About the Author
Karen M. McManus earned her BA in English from the College of the Holy Cross and her MA in journalism from Northeastern University. Her debut young adult novel, ONE OF US IS LYING, will be released from Delacorte Press/Random House on May 30, 2017. It will also be published internationally in 18 territories including the United Kingdom, Australia, Germany, France, Spain, Italy, The Netherlands, Sweden, Norway, Indonesia, Brazil, Turkey, Russia, Poland, the Czech Republic, Romania, Serbia, and Slovakia.
(Author Bio and Photo taken from Goodreads)
14 thoughts on “#BookReview: One of Us is Lying by Karen M. McManus”
Ooh this sounds like a really good book. I’m also older than the target audience, but that doesn’t stop me from enjoying some YA novels. Looks like it should be one where I’m alert and paying attention if the voices don’t differ that much from one another, but I think this is one for the TBR pile. Lovely review!
You know, I was wondering about this one. It sounds like such an intriguing premise for a story, and I can see how it’d appeal to the YA audience, too. I’m glad you found a lot to like about it,
Using a Breakfast Club premise will definitely pull in a lot of readers. I’m also a lot older than the target reader, but I always like to revisit the high school experience. Sounds like an interesting story!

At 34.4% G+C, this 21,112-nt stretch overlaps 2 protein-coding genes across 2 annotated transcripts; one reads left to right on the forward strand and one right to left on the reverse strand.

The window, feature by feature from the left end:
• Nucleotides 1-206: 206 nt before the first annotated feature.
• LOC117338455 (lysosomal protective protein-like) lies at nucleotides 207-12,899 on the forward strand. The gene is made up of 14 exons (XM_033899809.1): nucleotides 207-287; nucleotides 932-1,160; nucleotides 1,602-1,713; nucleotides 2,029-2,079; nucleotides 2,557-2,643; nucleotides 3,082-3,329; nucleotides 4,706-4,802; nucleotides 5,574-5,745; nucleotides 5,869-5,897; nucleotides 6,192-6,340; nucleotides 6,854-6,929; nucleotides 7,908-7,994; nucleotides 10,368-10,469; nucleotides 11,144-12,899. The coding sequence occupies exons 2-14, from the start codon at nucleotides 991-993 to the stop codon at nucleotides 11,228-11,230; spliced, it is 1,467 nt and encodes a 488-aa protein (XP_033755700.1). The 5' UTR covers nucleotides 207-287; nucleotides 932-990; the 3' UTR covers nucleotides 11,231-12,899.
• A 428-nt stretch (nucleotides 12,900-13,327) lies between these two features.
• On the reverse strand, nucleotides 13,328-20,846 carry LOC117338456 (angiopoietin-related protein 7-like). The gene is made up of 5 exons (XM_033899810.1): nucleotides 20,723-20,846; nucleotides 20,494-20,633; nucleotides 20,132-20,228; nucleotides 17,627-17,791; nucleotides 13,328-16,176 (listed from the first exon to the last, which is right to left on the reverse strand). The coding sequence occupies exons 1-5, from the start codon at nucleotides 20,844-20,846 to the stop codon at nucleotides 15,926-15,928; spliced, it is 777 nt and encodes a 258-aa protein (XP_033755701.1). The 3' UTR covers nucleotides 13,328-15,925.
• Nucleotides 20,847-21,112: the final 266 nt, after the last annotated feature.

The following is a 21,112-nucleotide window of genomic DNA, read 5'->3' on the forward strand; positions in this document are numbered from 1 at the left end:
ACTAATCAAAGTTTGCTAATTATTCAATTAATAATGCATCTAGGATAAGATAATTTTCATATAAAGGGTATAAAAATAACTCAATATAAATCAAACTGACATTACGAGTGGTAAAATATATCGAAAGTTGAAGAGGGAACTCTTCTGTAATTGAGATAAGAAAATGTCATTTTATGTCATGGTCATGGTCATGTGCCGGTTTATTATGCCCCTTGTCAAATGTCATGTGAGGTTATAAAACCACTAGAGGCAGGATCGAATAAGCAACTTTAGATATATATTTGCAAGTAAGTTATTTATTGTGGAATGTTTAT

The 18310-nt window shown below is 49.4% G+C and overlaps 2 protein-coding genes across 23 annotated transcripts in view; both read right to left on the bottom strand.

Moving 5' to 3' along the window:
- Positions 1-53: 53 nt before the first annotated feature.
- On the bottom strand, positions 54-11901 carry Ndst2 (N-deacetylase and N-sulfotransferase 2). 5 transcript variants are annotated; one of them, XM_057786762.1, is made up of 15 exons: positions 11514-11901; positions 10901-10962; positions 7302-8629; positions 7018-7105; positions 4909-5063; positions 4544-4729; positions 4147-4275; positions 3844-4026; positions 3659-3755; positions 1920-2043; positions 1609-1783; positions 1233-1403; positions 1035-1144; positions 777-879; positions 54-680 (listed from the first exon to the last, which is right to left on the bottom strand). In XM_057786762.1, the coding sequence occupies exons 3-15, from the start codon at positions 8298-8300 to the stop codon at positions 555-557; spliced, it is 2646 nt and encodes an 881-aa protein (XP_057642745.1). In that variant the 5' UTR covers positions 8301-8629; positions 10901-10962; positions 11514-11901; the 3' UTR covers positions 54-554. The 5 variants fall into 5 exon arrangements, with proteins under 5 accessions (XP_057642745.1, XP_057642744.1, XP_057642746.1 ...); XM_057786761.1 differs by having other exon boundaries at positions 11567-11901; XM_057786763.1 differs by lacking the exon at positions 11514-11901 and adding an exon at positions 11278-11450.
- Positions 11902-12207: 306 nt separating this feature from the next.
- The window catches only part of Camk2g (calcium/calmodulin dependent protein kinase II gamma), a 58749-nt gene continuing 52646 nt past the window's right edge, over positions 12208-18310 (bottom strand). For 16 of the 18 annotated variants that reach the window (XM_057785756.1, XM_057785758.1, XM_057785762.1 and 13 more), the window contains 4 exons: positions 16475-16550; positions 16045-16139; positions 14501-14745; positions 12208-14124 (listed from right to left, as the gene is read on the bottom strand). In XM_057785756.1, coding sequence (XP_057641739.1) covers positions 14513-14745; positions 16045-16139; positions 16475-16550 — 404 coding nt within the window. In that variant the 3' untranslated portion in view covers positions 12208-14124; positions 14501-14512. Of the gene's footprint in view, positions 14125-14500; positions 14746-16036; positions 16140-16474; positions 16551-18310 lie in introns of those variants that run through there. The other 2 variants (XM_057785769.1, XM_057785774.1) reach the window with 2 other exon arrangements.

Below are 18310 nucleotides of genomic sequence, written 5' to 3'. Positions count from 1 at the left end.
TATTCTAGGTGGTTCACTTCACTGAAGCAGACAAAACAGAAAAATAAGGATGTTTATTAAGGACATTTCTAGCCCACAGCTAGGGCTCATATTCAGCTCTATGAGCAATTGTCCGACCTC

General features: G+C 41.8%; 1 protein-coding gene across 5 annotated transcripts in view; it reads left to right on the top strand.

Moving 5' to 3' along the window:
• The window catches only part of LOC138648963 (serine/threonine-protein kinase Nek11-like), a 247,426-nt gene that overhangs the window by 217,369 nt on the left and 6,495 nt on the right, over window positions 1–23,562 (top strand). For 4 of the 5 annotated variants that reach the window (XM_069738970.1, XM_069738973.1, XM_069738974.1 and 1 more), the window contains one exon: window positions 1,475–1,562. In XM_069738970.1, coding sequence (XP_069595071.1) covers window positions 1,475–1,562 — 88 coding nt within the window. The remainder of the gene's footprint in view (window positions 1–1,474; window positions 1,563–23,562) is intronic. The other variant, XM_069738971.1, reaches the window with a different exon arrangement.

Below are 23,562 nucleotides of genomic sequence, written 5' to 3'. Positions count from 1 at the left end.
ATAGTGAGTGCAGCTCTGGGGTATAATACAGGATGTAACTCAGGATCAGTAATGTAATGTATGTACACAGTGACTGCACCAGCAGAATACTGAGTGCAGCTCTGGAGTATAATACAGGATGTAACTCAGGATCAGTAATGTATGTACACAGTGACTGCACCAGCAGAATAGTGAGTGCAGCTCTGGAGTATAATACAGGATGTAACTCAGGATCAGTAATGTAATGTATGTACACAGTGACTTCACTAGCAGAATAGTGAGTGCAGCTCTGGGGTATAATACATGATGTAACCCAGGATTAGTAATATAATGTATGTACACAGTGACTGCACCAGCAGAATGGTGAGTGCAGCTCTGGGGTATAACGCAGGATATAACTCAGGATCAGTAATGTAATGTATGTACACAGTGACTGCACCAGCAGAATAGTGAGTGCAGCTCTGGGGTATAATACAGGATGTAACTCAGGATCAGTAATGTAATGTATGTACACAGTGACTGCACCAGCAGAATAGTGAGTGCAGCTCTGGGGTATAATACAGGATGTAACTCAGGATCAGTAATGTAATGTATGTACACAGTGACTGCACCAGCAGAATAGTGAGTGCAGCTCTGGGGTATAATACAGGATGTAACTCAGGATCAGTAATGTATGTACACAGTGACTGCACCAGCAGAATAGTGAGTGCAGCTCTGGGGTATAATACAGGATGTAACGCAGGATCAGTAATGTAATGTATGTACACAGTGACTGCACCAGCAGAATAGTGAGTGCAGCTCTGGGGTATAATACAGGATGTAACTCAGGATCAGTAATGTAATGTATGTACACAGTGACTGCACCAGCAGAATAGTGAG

This sounds great and I am glad that you enjoyed it so much despite the issue with the voices/POVs. I hope to read this soon. Great review!
I really want to read this one! great review 🙂
This does sound super interesting. But, one of my biggest turn-offs for a book is when it’s written from many different perspectives and their voices aren’t distinct enough. It’s hard for me to get over that. I know that portraying different voices is challenging and not the strong suit of every author, but there are many other ways to tell a story that would perhaps play to the author’s skill set.
Reblogged this on Don Massenzio's Blog and commented:
Check out this review of the book, One of Us is Lying, by Karen M. McManus, as featured on the Rather Too Fond of Books blog.
I was sent a copy of this book, but dismissed it because I generally don’t care for YA. After reading your review and a couple others, I’m more interested. If things slow down a bit, I may give it a try.
It’s always so much more complicated when the characters’ voices are not unique enough to distinguish them. I like the idea of the book but this plus the fact you had a feeling of what had happened early on, on top of the fact YA and me are not often friends, confirms that I won’t be reading this one, but I’m happy you enjoyed it! Great review! xx
Yikes, it sounds like being unable to tell one narrator from the next would be a huge problem. If the story is supposed to be told from four distinct voices, and each voice talks about what happened that day, then they can’t be the same person unless this book has some weird twist in which they ARE the same person… :O
I’ve seen so many positive reviews of this now. It’s quite tempting.
I was approved this by NetGalley too and I really enjoyed it. Similar to you, I found that the characters perspectives weren’t distinct enough from each other. A promising debut though!